When an item of silver is engraved, lines are cut into the object’s surface thereby removing silver in the process. Although sometimes visually similar to the chasing method, the two techniques should not be confused (see Decorating Silver: Chasing, Embossing and Repoussé blog). As well as creating general decoration, engraving is typically used to apply armorial coats of arms, family crests, the owner’s initials and inscriptions.
This technique was first developed during the last quarter of the eighteenth century. As opposed to single lines being cut, angled facets are carved into the surface which reflect light creating a sparkling finish to the the decoration. As well as silver and gold objects, this method was also popularly applied to items of jewellery crafted in the 19th century. Bright-cut engraving was often incorporated around gemstones to enhance the overall brilliance of the stones.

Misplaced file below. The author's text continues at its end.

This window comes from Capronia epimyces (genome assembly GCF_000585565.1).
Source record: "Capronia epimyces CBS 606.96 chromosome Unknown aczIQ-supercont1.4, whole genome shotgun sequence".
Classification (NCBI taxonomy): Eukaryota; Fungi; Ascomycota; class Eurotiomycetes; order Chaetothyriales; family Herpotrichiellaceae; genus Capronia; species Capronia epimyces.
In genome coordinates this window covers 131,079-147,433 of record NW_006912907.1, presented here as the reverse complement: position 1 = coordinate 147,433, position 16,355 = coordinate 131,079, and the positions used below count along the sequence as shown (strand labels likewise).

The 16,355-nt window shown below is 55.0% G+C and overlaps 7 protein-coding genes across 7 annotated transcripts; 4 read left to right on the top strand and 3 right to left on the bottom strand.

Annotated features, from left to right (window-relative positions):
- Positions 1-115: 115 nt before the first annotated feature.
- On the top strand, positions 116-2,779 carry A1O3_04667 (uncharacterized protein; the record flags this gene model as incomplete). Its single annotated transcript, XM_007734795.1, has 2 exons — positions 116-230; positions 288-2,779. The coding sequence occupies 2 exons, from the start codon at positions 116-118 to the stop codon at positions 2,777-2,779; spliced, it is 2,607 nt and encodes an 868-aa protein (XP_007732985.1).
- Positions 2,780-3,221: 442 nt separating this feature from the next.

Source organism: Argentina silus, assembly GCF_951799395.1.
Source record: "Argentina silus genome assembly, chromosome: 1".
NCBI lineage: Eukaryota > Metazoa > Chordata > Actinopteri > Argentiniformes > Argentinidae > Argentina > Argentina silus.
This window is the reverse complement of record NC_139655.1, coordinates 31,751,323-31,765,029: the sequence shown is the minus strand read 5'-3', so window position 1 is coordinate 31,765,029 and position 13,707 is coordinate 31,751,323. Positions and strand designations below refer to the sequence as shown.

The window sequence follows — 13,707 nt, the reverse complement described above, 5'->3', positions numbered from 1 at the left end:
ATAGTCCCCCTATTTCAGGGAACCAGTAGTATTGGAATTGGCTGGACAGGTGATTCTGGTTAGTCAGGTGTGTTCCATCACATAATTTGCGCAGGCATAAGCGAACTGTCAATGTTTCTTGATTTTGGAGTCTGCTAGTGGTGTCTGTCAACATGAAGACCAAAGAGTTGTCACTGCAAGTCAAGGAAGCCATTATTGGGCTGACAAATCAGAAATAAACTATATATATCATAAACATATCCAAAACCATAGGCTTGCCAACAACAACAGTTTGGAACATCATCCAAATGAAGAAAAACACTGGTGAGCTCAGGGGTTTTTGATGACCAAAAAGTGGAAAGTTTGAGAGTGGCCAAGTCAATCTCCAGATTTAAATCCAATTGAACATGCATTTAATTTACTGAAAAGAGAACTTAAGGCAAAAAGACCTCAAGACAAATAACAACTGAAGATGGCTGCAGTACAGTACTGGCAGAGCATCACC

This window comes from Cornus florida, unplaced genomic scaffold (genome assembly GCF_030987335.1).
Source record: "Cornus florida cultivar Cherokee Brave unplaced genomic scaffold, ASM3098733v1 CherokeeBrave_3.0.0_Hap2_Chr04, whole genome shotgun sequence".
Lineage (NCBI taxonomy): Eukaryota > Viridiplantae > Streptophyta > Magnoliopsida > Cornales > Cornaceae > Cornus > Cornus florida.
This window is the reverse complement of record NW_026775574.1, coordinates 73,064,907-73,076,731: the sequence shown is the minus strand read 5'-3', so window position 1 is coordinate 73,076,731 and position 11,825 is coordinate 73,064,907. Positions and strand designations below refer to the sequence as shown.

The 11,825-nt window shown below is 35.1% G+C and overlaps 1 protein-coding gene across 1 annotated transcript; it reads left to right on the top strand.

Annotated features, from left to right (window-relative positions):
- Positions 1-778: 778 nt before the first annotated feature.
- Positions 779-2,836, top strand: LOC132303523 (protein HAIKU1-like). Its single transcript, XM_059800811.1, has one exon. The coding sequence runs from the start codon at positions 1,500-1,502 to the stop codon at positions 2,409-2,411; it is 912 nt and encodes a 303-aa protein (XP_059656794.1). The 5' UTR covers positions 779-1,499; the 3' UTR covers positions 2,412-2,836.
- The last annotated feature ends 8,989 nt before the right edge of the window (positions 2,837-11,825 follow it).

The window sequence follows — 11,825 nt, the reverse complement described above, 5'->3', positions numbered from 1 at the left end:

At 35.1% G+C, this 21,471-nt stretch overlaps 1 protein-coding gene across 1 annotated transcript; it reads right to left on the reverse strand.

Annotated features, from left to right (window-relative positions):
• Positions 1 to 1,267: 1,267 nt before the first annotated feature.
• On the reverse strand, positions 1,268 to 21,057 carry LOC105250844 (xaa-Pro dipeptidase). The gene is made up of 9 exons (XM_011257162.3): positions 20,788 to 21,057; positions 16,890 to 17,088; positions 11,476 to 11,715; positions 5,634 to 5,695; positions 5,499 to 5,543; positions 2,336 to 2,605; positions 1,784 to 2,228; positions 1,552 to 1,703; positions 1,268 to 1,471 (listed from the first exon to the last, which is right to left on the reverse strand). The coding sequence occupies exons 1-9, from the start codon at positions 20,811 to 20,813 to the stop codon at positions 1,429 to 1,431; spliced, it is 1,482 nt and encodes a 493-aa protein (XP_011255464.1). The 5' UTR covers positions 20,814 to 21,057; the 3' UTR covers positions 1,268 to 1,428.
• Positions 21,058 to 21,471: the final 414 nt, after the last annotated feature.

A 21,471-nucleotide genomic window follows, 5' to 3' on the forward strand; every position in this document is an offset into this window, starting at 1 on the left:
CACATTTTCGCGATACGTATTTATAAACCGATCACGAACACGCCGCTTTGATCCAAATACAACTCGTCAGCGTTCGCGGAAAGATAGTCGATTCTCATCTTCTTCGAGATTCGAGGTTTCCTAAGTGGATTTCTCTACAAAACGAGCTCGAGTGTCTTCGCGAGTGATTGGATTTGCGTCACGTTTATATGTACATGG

Engine turned engraving
This method of engraving was first used in France during the second half of the 18th century. However, it wasn’t until the 19th century that this technique really took off becoming particularly popular in England. Engine turned decoration is predominantly found applied to the exterior of card cases, cigarette cases, snuff boxes, vinaigrettes.
If you have any silver you would like to have valued, please contact Robin Newcombe of Grand Auctions, Folkestone, Kent.
- Posted by Robin Newcombe